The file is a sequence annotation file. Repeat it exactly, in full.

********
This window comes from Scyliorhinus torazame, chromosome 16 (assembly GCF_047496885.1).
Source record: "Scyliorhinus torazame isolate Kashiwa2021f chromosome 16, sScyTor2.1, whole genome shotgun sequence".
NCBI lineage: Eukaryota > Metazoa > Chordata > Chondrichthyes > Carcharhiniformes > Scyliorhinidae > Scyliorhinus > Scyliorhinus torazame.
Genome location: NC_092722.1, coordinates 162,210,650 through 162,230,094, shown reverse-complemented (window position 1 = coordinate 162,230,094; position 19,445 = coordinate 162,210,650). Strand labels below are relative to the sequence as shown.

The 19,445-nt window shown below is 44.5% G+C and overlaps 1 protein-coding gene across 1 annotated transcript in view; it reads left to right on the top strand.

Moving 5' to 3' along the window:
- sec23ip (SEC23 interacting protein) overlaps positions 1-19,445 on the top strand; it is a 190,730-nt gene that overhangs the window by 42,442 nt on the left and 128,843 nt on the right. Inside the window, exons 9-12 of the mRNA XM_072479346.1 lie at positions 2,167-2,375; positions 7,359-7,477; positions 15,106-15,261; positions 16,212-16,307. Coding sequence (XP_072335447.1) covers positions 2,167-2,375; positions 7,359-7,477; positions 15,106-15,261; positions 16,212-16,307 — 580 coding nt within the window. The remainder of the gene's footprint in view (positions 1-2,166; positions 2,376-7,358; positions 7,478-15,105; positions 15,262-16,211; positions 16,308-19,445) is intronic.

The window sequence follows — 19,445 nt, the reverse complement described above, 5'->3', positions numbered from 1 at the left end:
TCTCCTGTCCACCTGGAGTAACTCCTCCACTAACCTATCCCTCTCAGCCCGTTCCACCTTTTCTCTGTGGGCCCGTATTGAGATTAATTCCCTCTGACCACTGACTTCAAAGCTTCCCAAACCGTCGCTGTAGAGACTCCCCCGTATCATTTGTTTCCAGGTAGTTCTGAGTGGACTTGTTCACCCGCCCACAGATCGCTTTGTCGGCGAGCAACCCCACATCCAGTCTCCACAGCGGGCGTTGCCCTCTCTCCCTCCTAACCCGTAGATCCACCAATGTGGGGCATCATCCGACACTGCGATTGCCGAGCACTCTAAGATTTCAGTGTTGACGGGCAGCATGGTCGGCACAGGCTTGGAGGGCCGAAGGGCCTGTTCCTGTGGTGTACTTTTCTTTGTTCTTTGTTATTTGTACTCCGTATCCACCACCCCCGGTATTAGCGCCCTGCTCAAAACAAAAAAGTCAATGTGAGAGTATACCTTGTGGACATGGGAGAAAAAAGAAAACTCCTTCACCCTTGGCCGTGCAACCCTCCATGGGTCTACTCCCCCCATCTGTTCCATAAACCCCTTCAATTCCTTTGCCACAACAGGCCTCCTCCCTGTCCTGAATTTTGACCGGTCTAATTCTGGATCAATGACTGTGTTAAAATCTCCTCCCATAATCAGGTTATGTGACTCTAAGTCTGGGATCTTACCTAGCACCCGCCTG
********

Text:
This window comes from Scyliorhinus torazame, chromosome 16 (assembly GCF_047496885.1).
Source record: "Scyliorhinus torazame isolate Kashiwa2021f chromosome 16, sScyTor2.1, whole genome shotgun sequence".
NCBI lineage: Eukaryota > Metazoa > Chordata > Chondrichthyes > Carcharhiniformes > Scyliorhinidae > Scyliorhinus > Scyliorhinus torazame.
Genome location: NC_092722.1, coordinates 162,210,650 through 162,230,094, shown reverse-complemented (window position 1 = coordinate 162,230,094; position 19,445 = coordinate 162,210,650). Strand labels below are relative to the sequence as shown.

The 19,445-nt window shown below is 44.5% G+C and overlaps 1 protein-coding gene across 1 annotated transcript in view; it reads left to right on the top strand.

Moving 5' to 3' along the window:
- sec23ip (SEC23 interacting protein) overlaps positions 1-19,445 on the top strand; it is a 190,730-nt gene that overhangs the window by 42,442 nt on the left and 128,843 nt on the right. Inside the window, exons 9-12 of the mRNA XM_072479346.1 lie at positions 2,167-2,375; positions 7,359-7,477; positions 15,106-15,261; positions 16,212-16,307. Coding sequence (XP_072335447.1) covers positions 2,167-2,375; positions 7,359-7,477; positions 15,106-15,261; positions 16,212-16,307 — 580 coding nt within the window. The remainder of the gene's footprint in view (positions 1-2,166; positions 2,376-7,358; positions 7,478-15,105; positions 15,262-16,211; positions 16,308-19,445) is intronic.

The window sequence follows — 19,445 nt, the reverse complement described above, 5'->3', positions numbered from 1 at the left end:
TCTCCTGTCCACCTGGAGTAACTCCTCCACTAACCTATCCCTCTCAGCCCGTTCCACCTTTTCTCTGTGGGCCCGTATTGAGATTAATTCCCTCTGACCACTGACTTCAAAGCTTCCCAAACCGTCGCTGTAGAGACTCCCCCGTATCATTTGTTTCCAGGTAGTTCTGAGTGGACTTGTTCACCCGCCCACAGATCGCTTTGTCGGCGAGCAACCCCACATCCAGTCTCCACAGCGGGCGTTGCCCTCTCTCCCTCCTAACCCGTAGATCCACCAATGTGGGGCATCATCCGACACTGCGATTGCCGAGCACTCTAAGATTTCAGTGTTGACGGGCAGCATGGTCGGCACAGGCTTGGAGGGCCGAAGGGCCTGTTCCTGTGGTGTACTTTTCTTTGTTCTTTGTTATTTGTACTCCGTATCCACCACCCCCGGTATTAGCGCCCTGCTCAAAACAAAAAAGTCAATGTGAGAGTATACCTTGTGGACATGGGAGAAAAAAGAAAACTCCTTCACCCTTGGCCGTGCAACCCTCCATGGGTCTACTCCCCCCATCTGTTCCATAAACCCCTTCAATTCCTTTGCCACAACAGGCCTCCTCCCTGTCCTGAATTTTGACCGGTCTAATTCTGGATCAATGACTGTGTTAAAATCTCCTCCCATAATCAGGTTATGTGACTCTAAGTCTGGGATCTTACCTAGCACCCGCCTG